Fires were back in force in 2019. In June and July, they blazed in the Arctic Circle, mostly in Alaska and Siberia. Then they ravaged tropical landscapes, burning vast tracts of land in the Brazilian Amazon and in Indonesia. Elsewhere, firefighters in Sweden, California and Australia have been kept busy trying to douse damaging infernos.
Indonesia also hit international news headlines due to persistent large-scale fires. Unusually dry weather across the archipelago this year is not fully understood, but climate scientists say that the positive Indian Ocean Dipole (IOD+), not the more familiar El Niño weather system, is likely responsible, contributing to widespread burning. IOD+ is a phenomenon that occurs when warm Pacific sea surface waters shift toward the Horn of Africa, leaving the Indonesian ocean colder than usual. Cold sea surface waters generate high pressure fronts, preventing the convection of water vapor into the atmosphere, which in turn prevents cloud formation and rainfall.
The dry season in Indonesia is now ending and the rains are beginning, raising hopes that the last fires will soon be drenched and extinguished. While there has been much speculation in the news that the heavy fire season has taken a toll on the country’s remaining rainforests, until now, there was no hard evidence to support that notion. We set out to determine how much land has burned and what type of land cover has been burning. This knowledge is crucial to understanding impacts and identifying solutions.
To provide a rapid but detailed assessment of burned areas, we analyzed time-series imagery taken by the Sentinel-2 satellites between 1 January and 31 October 2019. We performed the analysis in Google Earth Engine over seven Indonesian provinces, where fires are a recurring problem: Central Kalimantan, Jambi, West Kalimantan, South Kalimantan, Jambi and South Sumatra and Papua.
How much burned?
Our satellite assessment estimated that 1.64 million hectares burned between 1 January and 31 October in seven Indonesian provinces, including 670,000 ha (41 percent) in peatlands. This finding revealed that the scale of the 2019 fires is large, commensurate with the catastrophic 2015 fires when 2.1 million hectares burned in the same provinces.
That year, a powerful El-Niño pushed warm Pacific waters along the Equator away from the western Pacific towards the coast of Peru, and Indonesia was struck by drought-induced widespread fires. These fires were catastrophic. They burned an estimated 2.6 million hectares across Indonesia, and emitted 1.2 billion tonnes of CO2 equivalent representing half of the country’s total emissions in that year. Palangkaraya, the capital of Central Kalimantan (pop. 250,000), suffered the greatest air quality impact, and daily average PM10 concentrations often reached 1,000 to 3,000 µg m-3. This was among the worst sustained air quality measurements ever recorded worldwide. The cities of Jambi, Palembang and Pekanbaru were also affected by extreme air pollution levels from peatland fires. These cities were subjected to similar levels of fire-induced toxic smoke this year too, leading to higher than usual health risks.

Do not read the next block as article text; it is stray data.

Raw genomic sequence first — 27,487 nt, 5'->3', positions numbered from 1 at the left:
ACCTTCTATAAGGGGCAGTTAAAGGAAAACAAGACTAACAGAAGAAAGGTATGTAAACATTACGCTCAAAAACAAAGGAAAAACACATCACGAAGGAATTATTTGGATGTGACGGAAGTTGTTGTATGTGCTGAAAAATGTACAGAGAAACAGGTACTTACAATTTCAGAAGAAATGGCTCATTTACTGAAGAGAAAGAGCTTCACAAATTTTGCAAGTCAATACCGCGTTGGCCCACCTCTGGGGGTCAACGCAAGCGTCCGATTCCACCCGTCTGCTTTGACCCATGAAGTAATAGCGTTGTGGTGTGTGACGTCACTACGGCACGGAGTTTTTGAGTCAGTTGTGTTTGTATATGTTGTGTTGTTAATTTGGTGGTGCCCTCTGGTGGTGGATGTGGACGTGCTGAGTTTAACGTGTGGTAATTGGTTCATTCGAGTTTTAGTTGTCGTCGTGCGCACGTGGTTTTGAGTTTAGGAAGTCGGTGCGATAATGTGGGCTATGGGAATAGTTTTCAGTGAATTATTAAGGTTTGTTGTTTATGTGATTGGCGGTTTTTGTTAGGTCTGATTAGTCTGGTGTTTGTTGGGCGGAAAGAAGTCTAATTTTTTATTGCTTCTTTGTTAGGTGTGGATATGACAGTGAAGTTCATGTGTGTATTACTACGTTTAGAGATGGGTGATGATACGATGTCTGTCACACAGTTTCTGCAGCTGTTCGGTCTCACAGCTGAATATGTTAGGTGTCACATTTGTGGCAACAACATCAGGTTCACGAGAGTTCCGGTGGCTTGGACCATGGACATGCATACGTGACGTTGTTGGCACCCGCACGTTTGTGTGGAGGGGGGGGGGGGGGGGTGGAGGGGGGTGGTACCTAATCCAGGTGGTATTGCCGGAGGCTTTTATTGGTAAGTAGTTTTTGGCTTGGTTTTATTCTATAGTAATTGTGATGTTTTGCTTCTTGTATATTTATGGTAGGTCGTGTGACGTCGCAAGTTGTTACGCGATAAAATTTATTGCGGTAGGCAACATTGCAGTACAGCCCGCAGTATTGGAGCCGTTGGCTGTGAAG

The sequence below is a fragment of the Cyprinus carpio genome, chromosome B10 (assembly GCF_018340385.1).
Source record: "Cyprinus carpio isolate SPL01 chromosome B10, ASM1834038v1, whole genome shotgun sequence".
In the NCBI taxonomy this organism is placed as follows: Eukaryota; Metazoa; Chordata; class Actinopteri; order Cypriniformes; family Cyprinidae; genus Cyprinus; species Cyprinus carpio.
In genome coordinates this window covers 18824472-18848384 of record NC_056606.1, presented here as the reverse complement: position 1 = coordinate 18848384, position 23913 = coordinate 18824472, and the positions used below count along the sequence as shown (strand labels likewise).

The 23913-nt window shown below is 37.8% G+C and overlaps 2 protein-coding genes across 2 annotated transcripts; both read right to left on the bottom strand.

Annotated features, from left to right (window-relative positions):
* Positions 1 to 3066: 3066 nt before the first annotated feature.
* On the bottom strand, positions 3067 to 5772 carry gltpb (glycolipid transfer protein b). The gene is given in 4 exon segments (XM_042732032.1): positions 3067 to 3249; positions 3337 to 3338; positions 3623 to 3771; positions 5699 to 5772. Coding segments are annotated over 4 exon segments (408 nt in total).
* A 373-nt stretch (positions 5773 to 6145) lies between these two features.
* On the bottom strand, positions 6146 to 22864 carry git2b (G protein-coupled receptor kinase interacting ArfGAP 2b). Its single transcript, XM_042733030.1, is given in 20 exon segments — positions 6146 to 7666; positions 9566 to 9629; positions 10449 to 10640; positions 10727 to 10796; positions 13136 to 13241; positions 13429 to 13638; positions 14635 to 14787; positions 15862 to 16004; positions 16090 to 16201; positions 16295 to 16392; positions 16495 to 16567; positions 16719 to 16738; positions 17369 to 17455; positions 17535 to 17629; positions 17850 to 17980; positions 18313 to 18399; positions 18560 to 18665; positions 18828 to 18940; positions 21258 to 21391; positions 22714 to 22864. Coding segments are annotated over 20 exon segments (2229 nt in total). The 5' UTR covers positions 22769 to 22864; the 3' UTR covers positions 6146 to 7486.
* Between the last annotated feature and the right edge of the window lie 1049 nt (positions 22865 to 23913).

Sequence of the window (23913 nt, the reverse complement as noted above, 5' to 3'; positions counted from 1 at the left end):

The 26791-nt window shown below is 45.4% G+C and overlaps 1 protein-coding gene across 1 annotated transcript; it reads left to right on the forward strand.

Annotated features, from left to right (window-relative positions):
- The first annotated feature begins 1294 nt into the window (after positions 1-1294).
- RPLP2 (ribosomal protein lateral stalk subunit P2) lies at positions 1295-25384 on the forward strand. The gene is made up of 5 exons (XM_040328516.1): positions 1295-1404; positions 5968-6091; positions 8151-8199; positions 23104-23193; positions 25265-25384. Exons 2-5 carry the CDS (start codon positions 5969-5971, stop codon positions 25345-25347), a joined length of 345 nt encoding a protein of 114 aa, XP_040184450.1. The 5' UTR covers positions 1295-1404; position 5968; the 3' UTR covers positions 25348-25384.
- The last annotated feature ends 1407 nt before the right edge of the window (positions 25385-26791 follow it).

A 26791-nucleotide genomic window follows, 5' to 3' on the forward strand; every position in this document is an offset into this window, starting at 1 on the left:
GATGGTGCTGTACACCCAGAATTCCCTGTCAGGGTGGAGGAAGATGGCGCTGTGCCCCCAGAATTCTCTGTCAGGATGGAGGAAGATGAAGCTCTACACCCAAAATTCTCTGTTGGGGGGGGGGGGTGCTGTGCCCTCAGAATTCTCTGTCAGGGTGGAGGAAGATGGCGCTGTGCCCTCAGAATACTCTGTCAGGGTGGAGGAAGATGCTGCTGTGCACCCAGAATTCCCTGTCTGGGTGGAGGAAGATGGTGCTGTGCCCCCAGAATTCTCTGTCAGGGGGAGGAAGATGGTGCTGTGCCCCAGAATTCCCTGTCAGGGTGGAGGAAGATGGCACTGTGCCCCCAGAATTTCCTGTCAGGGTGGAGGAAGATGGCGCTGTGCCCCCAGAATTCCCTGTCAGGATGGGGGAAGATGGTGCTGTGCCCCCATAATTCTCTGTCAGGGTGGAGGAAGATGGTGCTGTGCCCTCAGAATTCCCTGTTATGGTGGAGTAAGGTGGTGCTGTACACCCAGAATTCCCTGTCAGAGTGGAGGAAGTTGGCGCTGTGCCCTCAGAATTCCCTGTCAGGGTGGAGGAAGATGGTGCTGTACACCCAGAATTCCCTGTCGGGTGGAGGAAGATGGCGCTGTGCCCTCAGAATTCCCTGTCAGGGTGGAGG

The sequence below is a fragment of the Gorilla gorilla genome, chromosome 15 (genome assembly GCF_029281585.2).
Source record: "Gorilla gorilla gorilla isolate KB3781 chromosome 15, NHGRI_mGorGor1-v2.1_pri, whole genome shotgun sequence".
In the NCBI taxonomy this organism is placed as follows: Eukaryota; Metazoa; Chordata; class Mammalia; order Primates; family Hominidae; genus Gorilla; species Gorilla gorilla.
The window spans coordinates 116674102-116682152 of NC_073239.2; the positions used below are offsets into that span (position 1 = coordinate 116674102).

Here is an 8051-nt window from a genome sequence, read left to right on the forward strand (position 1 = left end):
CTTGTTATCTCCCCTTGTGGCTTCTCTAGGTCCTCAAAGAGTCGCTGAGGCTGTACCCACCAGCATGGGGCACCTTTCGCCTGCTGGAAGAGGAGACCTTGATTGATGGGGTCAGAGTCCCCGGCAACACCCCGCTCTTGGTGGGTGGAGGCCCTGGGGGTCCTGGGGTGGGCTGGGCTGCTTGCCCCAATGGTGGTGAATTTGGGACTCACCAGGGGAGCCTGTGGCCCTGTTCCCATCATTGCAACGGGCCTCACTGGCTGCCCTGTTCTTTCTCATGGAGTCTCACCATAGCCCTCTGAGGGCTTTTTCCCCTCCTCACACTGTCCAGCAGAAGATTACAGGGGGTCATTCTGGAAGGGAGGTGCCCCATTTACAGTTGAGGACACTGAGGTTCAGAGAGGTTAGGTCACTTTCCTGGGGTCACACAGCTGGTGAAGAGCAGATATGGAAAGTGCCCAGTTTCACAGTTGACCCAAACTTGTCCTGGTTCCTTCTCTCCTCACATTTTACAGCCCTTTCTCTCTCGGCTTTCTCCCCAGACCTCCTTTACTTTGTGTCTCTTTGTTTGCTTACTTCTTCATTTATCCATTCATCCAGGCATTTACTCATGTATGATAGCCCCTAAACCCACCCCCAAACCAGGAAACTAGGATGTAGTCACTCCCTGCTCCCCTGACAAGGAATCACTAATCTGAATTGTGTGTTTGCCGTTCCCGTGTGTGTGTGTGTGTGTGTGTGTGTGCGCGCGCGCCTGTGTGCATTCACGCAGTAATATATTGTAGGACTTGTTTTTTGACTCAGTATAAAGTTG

Visualize 2019 burned areas in Central, South and West Kalimantan provinces with Borneo Atlas. Same can be done for Papua Province with Papua Atlas
A breakdown of the area of land burned in 2019 by province and by district is illustrated in the figure and table below. The map is available interactively for four out of seven provinces on the Borneo and Papua Atlas an independent geo-platform that improves transparency and accountability of plantation companies.
|Ogan Komering Ilir-Sumatera Selatan||239,604||2|
|Kotawaringin Timur-Kalimantan Tengah||51,664||9|
|Hulu Sungai Selatan-Kalimatan Selatan||37,886||10|
|Tanjung Jabung Timur-Jambi||37,134||11|
|Musi Banyuasin-Sumatera Selatan||35,387||12|
|Barito Selatan-Kalimantan Tengah||28,934||14|
|Tanah Laut-Kalimatan Selatan||22,857||17|
|Kota Palangkaraya-Kalimantan Tengah||22,097||18|
|Kotawaringin Barat-Kalimantan Tengah||21,310||19|
Table 1. Top 20 districts with most burning
What burned ?
Based on visual inspection of high-resolution image samples (2,920 samples) taken before fire, we found that 76 percent of burning occurred on idle lands (lahan terlantar in Indonesia). Those lands were forest a few years ago, but cycles of repeated burns have converted them to unproductive degraded scrublands.